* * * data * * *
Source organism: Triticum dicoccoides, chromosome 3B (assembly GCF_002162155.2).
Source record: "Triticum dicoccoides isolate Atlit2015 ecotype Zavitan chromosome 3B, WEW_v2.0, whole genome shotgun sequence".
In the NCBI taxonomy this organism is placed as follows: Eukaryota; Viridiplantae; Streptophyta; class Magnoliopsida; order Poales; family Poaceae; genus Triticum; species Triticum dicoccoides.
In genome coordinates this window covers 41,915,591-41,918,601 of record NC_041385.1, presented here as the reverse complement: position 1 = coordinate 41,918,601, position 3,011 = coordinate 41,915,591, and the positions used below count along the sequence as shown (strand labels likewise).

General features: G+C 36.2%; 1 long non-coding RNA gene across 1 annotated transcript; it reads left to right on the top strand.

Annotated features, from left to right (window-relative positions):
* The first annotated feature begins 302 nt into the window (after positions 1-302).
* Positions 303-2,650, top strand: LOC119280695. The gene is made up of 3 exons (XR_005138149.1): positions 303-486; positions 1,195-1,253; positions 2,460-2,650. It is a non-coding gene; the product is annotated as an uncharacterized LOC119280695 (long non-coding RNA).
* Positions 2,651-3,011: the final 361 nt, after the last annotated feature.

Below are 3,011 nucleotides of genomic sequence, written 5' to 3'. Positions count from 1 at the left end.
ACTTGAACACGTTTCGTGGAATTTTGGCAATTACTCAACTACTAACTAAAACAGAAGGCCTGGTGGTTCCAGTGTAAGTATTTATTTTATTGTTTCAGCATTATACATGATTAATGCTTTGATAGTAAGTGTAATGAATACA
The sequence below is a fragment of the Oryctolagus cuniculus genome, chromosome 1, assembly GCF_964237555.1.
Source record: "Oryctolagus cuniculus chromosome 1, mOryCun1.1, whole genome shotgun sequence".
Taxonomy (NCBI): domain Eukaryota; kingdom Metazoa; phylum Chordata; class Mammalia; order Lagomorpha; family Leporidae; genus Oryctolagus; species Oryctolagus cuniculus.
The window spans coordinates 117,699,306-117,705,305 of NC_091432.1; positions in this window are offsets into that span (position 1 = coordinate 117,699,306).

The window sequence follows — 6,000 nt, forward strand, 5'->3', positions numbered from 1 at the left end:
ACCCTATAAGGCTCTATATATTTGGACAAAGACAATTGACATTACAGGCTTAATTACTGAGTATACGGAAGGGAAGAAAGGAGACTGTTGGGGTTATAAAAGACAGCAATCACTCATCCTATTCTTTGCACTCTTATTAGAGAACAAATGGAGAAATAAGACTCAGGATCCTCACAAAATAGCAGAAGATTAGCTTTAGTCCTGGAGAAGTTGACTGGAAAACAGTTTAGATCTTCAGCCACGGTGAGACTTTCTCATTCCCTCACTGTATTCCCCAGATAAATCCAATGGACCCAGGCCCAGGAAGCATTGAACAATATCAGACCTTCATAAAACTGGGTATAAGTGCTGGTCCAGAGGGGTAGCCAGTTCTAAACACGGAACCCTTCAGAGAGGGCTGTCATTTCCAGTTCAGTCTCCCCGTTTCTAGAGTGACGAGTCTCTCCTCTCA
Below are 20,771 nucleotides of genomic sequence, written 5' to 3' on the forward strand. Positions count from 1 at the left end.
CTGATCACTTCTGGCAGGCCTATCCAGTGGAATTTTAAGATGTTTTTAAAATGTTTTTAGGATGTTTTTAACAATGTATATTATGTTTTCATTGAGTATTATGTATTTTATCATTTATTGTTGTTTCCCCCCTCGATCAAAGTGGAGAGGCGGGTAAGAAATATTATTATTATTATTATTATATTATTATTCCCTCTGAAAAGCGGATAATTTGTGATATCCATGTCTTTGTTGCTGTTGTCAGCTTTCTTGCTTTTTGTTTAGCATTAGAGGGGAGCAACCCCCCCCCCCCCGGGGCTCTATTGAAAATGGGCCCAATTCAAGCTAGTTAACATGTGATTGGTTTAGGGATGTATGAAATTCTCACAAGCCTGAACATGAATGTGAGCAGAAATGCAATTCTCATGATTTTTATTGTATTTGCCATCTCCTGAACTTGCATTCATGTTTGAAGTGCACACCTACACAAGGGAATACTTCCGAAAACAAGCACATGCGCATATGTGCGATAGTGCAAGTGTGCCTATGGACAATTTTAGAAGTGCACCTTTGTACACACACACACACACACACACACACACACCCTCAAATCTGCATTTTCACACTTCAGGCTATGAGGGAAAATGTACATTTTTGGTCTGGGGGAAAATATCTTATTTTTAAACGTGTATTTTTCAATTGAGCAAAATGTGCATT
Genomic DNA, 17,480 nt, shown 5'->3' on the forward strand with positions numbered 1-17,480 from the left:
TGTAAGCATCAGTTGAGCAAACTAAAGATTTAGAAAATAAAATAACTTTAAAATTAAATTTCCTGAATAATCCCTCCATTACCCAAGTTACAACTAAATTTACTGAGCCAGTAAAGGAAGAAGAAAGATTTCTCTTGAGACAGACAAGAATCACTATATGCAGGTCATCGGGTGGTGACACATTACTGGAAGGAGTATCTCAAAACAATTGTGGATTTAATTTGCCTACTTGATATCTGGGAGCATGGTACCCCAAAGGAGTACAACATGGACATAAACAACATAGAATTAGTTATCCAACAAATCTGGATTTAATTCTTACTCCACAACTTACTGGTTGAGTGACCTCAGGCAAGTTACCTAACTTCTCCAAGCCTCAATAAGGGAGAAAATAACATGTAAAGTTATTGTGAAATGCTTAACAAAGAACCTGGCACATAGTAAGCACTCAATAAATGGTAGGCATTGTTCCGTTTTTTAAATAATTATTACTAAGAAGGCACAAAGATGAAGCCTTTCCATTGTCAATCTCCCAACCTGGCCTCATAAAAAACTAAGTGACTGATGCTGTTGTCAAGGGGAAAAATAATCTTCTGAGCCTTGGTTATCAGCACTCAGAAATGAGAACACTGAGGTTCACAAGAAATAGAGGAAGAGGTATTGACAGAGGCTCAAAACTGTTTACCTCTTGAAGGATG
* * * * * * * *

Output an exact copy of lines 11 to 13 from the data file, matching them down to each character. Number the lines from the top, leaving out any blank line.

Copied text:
ACTTGAACACGTTTCGTGGAATTTTGGCAATTACTCAACTACTAACTAAAACAGAAGGCCTGGTGGTTCCAGTGTAAGTATTTATTTTATTGTTTCAGCATTATACATGATTAATGCTTTGATAGTAAGTGTAATGAATACA
The sequence below is a fragment of the Oryctolagus cuniculus genome, chromosome 1, assembly GCF_964237555.1.
Source record: "Oryctolagus cuniculus chromosome 1, mOryCun1.1, whole genome shotgun sequence".